This summer’s delicious weather that we were treated to over July brought about such an enjoyable sensation of going with the flow. Both the Captain and I have been establishing our masterplans regarding our living circumstances, in addition to our schedules of self employment, his in the property empire that he is building, mine in the writing and business development side. The train drew to a unexpected halt in August regarding any acting roles for either of us, which went hand in hand with the weather’s summer groove turning swiftly to an early Autumn.
The Captain did however have a thoroughly enjoyable long weekend in Portugal and I had the joy of spending a long weekend with my parents. The first and last nights included evenings spent with my father, with whom I chewed the fat (and guzzled his wine), but the middle nights were at the luxury of Grayshott Hall with my mother. This is the sometimes bi-annual treat that I receive as a gift from my mother, which we have always enjoyed, especially as we are in each other’s company in relaxed circumstances. This time we did have some minor reservations.
The highlights were that we swam in the outdoor pool first thing in the morning, steam sweeping off the surface of the water revealing the well tended orchard nearby. The apples seemed close enough to touch, with the promise of their tastiness later on in the year. Every night, I had the joy of a glass of Champagne to accompany our scrabble game before supper. Together we relished watching Wes Anderson’s The Grand Budapest Hotel, which I had seen but enjoyed again, on our last night, in their private cinema.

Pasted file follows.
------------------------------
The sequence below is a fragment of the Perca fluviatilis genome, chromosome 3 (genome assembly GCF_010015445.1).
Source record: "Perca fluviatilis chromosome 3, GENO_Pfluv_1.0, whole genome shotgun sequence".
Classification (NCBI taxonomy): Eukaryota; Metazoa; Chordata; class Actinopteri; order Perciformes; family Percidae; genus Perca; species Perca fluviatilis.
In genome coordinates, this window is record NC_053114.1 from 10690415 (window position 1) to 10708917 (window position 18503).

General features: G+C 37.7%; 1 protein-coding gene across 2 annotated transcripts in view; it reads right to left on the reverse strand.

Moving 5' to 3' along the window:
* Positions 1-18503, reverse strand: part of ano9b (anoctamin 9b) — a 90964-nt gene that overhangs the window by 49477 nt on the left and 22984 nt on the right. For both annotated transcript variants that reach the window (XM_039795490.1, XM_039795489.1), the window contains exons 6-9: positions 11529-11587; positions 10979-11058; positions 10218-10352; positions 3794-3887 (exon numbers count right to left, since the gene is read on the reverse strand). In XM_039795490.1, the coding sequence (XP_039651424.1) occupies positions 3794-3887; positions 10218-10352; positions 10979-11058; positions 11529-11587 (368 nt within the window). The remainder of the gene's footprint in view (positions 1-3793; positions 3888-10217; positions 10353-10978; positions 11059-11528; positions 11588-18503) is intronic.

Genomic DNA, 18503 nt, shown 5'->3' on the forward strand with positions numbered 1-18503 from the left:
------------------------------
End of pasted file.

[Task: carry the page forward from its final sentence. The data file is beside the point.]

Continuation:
Our quibble was that it used to be a place where health was emphasized, but you could choose to obey or not, with open possibilities on the menu of ordering a steak if you fancied it. This is no longer the case. The food was mainly vegetarian, and almost entirely carbohydrate free. We were pretty sure a type of laxative was in the water, so that while we left the place clear skinned and cleansed entirely, we both could have done without the restless digestion that we suffered during the stay. We have decided that next time we will go somewhere that is a spa hotel that bears a non-dietting customer, who likes food, in mind.
Before I sign off, in referring to The Grand Budapest Hotel, my mother observed that it was inspired by Stefan Zweig. She had been made to read him in high school about sixty-five years ago. He was loved in Germany and Austria apparently. As popular as Kafka, I’m told. I had never heard of him, and neither had Wes Anderson. An article in the Telegraph reveals that Mr Anderson combined Zweig’s own life with his dream-like tales he had written to create this surreal gem of a film. Having never heard of him, his name then cropped up again, when watching Dr James Fox’s superb first episode of Bright Lights, Brilliant Minds in which he focusses the first part on Austria in the year 1908. This is wonderful viewing, with Stefan Zweig, Freud, Kokoschka and others being included in this exceptional time of creativity. I cannot wait to see his take on 1920’s Paris. It’s on BBC Four. Watch it if you are as mad about anthropological culture as I am. Hotel India on BBC 2 is also worth watching as it examines the workings of the Taj Mahal Palace Hotel. While it is gorgeous, even if I were the richest person in the world, surely I would draw a line at paying £9000 per night. I would, wouldn’t I? Wouldn’t I?